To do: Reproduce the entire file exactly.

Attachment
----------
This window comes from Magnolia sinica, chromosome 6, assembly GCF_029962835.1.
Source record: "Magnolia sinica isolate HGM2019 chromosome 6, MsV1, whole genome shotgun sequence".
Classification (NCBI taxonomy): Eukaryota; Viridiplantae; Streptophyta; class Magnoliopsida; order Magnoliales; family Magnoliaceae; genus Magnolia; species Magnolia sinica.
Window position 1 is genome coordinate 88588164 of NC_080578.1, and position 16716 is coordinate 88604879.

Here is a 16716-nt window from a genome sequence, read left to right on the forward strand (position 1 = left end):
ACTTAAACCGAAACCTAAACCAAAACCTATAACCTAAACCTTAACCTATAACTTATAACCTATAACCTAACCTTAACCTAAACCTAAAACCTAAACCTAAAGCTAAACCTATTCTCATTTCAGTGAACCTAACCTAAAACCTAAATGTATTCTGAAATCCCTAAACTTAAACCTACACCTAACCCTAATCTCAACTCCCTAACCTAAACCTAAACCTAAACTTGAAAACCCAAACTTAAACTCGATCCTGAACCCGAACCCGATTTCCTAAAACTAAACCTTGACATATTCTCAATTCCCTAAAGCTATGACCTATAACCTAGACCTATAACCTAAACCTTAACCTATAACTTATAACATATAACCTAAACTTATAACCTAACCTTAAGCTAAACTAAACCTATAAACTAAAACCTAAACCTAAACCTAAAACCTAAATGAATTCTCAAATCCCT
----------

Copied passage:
This window comes from Magnolia sinica, chromosome 6, assembly GCF_029962835.1.
Source record: "Magnolia sinica isolate HGM2019 chromosome 6, MsV1, whole genome shotgun sequence".
Classification (NCBI taxonomy): Eukaryota; Viridiplantae; Streptophyta; class Magnoliopsida; order Magnoliales; family Magnoliaceae; genus Magnolia; species Magnolia sinica.
Window position 1 is genome coordinate 88588164 of NC_080578.1, and position 16716 is coordinate 88604879.

Here is a 16716-nt window from a genome sequence, read left to right on the forward strand (position 1 = left end):
ACTTAAACCGAAACCTAAACCAAAACCTATAACCTAAACCTTAACCTATAACTTATAACCTATAACCTAACCTTAACCTAAACCTAAAACCTAAACCTAAAGCTAAACCTATTCTCATTTCAGTGAACCTAACCTAAAACCTAAATGTATTCTGAAATCCCTAAACTTAAACCTACACCTAACCCTAATCTCAACTCCCTAACCTAAACCTAAACCTAAACTTGAAAACCCAAACTTAAACTCGATCCTGAACCCGAACCCGATTTCCTAAAACTAAACCTTGACATATTCTCAATTCCCTAAAGCTATGACCTATAACCTAGACCTATAACCTAAACCTTAACCTATAACTTATAACATATAACCTAAACTTATAACCTAACCTTAAGCTAAACTAAACCTATAAACTAAAACCTAAACCTAAACCTAAAACCTAAATGAATTCTCAAATCCCT